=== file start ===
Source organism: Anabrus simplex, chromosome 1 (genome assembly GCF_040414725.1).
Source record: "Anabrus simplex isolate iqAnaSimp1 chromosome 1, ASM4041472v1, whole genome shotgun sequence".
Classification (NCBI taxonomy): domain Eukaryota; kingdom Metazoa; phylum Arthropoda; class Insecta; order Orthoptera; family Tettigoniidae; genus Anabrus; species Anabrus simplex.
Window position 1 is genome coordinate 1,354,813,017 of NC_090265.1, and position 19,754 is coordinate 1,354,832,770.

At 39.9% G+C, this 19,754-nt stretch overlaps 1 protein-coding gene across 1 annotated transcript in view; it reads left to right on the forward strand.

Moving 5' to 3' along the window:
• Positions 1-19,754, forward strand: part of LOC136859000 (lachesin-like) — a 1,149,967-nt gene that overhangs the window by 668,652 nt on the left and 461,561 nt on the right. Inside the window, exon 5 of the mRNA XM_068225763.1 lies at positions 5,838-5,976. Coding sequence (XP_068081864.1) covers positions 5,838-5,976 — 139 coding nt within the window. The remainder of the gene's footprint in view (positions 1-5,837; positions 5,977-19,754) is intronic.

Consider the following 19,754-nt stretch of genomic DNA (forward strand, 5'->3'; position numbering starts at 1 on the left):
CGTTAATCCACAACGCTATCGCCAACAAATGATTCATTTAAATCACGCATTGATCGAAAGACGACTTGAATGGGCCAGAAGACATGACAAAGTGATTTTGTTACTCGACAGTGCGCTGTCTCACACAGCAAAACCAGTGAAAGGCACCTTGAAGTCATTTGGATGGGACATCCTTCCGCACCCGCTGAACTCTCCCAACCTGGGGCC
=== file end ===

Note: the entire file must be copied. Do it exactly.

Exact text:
Source organism: Anabrus simplex, chromosome 1 (genome assembly GCF_040414725.1).
Source record: "Anabrus simplex isolate iqAnaSimp1 chromosome 1, ASM4041472v1, whole genome shotgun sequence".
Classification (NCBI taxonomy): domain Eukaryota; kingdom Metazoa; phylum Arthropoda; class Insecta; order Orthoptera; family Tettigoniidae; genus Anabrus; species Anabrus simplex.
Window position 1 is genome coordinate 1,354,813,017 of NC_090265.1, and position 19,754 is coordinate 1,354,832,770.

At 39.9% G+C, this 19,754-nt stretch overlaps 1 protein-coding gene across 1 annotated transcript in view; it reads left to right on the forward strand.

Moving 5' to 3' along the window:
• Positions 1-19,754, forward strand: part of LOC136859000 (lachesin-like) — a 1,149,967-nt gene that overhangs the window by 668,652 nt on the left and 461,561 nt on the right. Inside the window, exon 5 of the mRNA XM_068225763.1 lies at positions 5,838-5,976. Coding sequence (XP_068081864.1) covers positions 5,838-5,976 — 139 coding nt within the window. The remainder of the gene's footprint in view (positions 1-5,837; positions 5,977-19,754) is intronic.

Consider the following 19,754-nt stretch of genomic DNA (forward strand, 5'->3'; position numbering starts at 1 on the left):
CGTTAATCCACAACGCTATCGCCAACAAATGATTCATTTAAATCACGCATTGATCGAAAGACGACTTGAATGGGCCAGAAGACATGACAAAGTGATTTTGTTACTCGACAGTGCGCTGTCTCACACAGCAAAACCAGTGAAAGGCACCTTGAAGTCATTTGGATGGGACATCCTTCCGCACCCGCTGAACTCTCCCAACCTGGGGCC